The application accepts HTTP POST requests as GET requests. In RFC 2616, which defines the HTTP protocol, the POST method is reserved for data submissions that change the state of the application whereas the GET method should be used for queries that do not. A number of attacks such as cross site scripting are facilitated when an attacker can inject malicious code in an easily-clicked URL using a GET request that has been converted from a POST request.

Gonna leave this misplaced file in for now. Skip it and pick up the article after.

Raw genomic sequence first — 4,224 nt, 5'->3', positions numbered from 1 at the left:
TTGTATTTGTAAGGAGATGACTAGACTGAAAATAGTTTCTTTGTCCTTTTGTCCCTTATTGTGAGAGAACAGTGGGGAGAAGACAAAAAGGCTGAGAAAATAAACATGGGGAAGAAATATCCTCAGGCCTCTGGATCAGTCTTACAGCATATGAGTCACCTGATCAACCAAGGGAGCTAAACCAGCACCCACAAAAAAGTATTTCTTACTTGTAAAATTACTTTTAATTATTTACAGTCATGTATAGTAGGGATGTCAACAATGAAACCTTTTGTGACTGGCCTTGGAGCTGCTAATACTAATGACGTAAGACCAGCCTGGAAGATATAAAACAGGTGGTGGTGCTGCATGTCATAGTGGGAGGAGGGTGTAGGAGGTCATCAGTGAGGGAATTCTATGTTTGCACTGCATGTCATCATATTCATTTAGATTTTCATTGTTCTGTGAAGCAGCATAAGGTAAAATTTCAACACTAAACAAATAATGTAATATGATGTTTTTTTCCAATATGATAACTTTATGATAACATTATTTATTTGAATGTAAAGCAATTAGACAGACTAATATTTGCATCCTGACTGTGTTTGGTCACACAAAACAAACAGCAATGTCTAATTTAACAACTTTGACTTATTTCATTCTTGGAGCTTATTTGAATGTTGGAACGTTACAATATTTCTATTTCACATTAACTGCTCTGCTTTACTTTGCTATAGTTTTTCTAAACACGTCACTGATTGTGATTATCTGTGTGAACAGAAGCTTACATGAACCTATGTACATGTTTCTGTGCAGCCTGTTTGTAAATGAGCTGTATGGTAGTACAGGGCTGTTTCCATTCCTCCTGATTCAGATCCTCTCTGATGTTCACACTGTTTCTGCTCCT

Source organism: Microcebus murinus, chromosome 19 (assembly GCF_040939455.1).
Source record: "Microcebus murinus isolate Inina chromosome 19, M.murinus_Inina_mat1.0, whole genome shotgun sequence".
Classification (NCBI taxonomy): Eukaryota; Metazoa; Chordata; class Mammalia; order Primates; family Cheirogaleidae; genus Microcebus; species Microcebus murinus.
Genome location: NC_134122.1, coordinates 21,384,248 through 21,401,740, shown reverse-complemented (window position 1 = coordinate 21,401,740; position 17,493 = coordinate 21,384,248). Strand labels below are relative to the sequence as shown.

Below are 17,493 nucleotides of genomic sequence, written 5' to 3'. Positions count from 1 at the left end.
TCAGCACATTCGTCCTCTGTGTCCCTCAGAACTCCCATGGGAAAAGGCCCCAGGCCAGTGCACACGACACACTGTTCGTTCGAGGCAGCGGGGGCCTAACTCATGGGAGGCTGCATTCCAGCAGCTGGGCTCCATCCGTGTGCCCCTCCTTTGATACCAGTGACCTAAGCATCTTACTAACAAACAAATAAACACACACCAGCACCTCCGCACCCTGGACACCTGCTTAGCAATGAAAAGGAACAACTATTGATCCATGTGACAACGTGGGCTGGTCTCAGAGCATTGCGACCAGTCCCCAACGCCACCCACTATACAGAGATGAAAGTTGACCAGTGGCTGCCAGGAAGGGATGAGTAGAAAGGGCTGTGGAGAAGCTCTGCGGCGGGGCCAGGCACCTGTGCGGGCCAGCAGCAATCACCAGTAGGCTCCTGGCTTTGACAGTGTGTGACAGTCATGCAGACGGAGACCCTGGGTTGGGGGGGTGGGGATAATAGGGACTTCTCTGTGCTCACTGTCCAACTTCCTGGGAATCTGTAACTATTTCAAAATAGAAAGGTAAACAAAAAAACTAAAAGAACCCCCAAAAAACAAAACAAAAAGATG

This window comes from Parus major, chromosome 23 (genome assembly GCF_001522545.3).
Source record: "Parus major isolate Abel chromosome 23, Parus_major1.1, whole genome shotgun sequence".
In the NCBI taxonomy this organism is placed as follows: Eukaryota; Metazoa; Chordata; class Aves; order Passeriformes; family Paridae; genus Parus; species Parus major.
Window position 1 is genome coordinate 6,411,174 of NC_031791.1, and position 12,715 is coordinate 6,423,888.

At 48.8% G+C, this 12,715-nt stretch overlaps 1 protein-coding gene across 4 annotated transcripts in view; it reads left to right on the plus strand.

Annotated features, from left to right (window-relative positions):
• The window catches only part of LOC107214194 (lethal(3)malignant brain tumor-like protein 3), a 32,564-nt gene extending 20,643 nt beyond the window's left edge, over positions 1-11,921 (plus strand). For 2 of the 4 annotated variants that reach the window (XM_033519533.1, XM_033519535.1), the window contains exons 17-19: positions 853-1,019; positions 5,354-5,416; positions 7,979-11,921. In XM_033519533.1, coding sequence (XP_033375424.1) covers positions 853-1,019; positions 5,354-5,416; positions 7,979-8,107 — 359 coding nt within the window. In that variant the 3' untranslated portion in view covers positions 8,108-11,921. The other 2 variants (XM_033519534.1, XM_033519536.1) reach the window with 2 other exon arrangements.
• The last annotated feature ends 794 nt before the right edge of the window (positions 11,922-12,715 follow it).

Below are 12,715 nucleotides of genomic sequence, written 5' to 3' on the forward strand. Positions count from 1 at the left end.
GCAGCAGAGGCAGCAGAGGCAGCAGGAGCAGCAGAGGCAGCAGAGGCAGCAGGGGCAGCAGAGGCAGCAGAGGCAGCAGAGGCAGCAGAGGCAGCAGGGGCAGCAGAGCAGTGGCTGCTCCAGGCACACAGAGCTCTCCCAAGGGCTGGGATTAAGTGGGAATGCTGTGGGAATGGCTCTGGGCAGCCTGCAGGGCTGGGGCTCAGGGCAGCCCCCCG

Attackers will take advantage of this vulnerability to increase likelihood of success with attacks such as Cross Site Scripting (XSS) and Cross Site Request Forgery (CSRF). Instead of needing to submit a form to the server during an attack, an attacker can exploit this vulnerability by adding the malicious script or parameter into a URL. As a result, the attacker only needs to convince a user to click on a link. Additionally, accepting a GET as a POST can lead to accidental data disclosure if a developer inadvertently specifies the use of GET in an HTML form resulting in sensitive data being passed in the URL. When the parameters are passed by GET, they stay in the browser history, are recorded in server logs, and passed in the Referrer header in the request made toward third parties.
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